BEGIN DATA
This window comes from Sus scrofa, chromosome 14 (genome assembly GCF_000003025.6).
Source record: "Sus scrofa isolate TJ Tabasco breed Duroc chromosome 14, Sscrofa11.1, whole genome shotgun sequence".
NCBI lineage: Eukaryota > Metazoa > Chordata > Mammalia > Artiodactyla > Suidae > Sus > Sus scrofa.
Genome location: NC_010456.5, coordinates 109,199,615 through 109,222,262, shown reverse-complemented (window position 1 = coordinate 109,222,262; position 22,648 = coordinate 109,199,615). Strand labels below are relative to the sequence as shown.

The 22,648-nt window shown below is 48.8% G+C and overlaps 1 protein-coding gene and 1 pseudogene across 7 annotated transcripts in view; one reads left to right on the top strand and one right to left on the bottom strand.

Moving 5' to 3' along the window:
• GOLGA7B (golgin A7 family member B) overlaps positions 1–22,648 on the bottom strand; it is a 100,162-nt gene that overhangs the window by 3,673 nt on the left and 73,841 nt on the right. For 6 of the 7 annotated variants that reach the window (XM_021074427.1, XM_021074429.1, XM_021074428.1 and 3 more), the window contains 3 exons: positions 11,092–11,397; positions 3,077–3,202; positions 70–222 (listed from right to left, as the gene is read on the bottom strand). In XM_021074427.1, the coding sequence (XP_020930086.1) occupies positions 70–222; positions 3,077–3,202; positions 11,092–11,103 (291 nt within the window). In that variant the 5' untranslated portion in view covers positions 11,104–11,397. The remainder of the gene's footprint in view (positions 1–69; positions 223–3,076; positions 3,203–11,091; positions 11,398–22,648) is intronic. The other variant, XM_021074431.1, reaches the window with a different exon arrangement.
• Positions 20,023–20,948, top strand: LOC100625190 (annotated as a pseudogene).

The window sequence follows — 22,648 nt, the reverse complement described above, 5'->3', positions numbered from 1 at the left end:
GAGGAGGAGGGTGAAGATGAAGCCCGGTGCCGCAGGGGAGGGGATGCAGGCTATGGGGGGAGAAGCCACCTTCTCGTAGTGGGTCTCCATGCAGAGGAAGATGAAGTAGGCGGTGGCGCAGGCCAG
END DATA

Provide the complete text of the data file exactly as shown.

This window comes from Sus scrofa, chromosome 14 (genome assembly GCF_000003025.6).
Source record: "Sus scrofa isolate TJ Tabasco breed Duroc chromosome 14, Sscrofa11.1, whole genome shotgun sequence".
NCBI lineage: Eukaryota > Metazoa > Chordata > Mammalia > Artiodactyla > Suidae > Sus > Sus scrofa.
Genome location: NC_010456.5, coordinates 109,199,615 through 109,222,262, shown reverse-complemented (window position 1 = coordinate 109,222,262; position 22,648 = coordinate 109,199,615). Strand labels below are relative to the sequence as shown.

The 22,648-nt window shown below is 48.8% G+C and overlaps 1 protein-coding gene and 1 pseudogene across 7 annotated transcripts in view; one reads left to right on the top strand and one right to left on the bottom strand.

Moving 5' to 3' along the window:
• GOLGA7B (golgin A7 family member B) overlaps positions 1–22,648 on the bottom strand; it is a 100,162-nt gene that overhangs the window by 3,673 nt on the left and 73,841 nt on the right. For 6 of the 7 annotated variants that reach the window (XM_021074427.1, XM_021074429.1, XM_021074428.1 and 3 more), the window contains 3 exons: positions 11,092–11,397; positions 3,077–3,202; positions 70–222 (listed from right to left, as the gene is read on the bottom strand). In XM_021074427.1, the coding sequence (XP_020930086.1) occupies positions 70–222; positions 3,077–3,202; positions 11,092–11,103 (291 nt within the window). In that variant the 5' untranslated portion in view covers positions 11,104–11,397. The remainder of the gene's footprint in view (positions 1–69; positions 223–3,076; positions 3,203–11,091; positions 11,398–22,648) is intronic. The other variant, XM_021074431.1, reaches the window with a different exon arrangement.
• Positions 20,023–20,948, top strand: LOC100625190 (annotated as a pseudogene).

The window sequence follows — 22,648 nt, the reverse complement described above, 5'->3', positions numbered from 1 at the left end:
GAGGAGGAGGGTGAAGATGAAGCCCGGTGCCGCAGGGGAGGGGATGCAGGCTATGGGGGGAGAAGCCACCTTCTCGTAGTGGGTCTCCATGCAGAGGAAGATGAAGTAGGCGGTGGCGCAGGCCAG